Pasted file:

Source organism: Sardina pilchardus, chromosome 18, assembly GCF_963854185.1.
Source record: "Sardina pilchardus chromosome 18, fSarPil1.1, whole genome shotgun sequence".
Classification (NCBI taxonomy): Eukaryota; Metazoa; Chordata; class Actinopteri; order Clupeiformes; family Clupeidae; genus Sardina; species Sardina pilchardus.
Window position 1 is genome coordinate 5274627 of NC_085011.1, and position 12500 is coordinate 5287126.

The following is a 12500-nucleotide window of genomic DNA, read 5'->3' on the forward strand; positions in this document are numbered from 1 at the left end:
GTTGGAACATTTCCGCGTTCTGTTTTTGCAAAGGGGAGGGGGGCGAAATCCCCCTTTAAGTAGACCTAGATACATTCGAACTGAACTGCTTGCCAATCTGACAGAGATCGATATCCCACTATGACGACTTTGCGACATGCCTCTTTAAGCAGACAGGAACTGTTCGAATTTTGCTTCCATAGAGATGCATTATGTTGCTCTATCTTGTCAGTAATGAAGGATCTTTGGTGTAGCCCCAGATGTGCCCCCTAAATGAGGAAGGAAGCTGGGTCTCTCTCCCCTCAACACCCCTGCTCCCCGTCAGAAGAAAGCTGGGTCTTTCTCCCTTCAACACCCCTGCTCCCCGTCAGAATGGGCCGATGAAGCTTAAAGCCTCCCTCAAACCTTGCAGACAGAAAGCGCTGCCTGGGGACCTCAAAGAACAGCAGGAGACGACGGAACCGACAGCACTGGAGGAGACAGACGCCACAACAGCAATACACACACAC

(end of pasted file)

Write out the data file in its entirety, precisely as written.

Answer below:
Source organism: Sardina pilchardus, chromosome 18, assembly GCF_963854185.1.
Source record: "Sardina pilchardus chromosome 18, fSarPil1.1, whole genome shotgun sequence".
Classification (NCBI taxonomy): Eukaryota; Metazoa; Chordata; class Actinopteri; order Clupeiformes; family Clupeidae; genus Sardina; species Sardina pilchardus.
Window position 1 is genome coordinate 5274627 of NC_085011.1, and position 12500 is coordinate 5287126.

The following is a 12500-nucleotide window of genomic DNA, read 5'->3' on the forward strand; positions in this document are numbered from 1 at the left end:
GTTGGAACATTTCCGCGTTCTGTTTTTGCAAAGGGGAGGGGGGCGAAATCCCCCTTTAAGTAGACCTAGATACATTCGAACTGAACTGCTTGCCAATCTGACAGAGATCGATATCCCACTATGACGACTTTGCGACATGCCTCTTTAAGCAGACAGGAACTGTTCGAATTTTGCTTCCATAGAGATGCATTATGTTGCTCTATCTTGTCAGTAATGAAGGATCTTTGGTGTAGCCCCAGATGTGCCCCCTAAATGAGGAAGGAAGCTGGGTCTCTCTCCCCTCAACACCCCTGCTCCCCGTCAGAAGAAAGCTGGGTCTTTCTCCCTTCAACACCCCTGCTCCCCGTCAGAATGGGCCGATGAAGCTTAAAGCCTCCCTCAAACCTTGCAGACAGAAAGCGCTGCCTGGGGACCTCAAAGAACAGCAGGAGACGACGGAACCGACAGCACTGGAGGAGACAGACGCCACAACAGCAATACACACACAC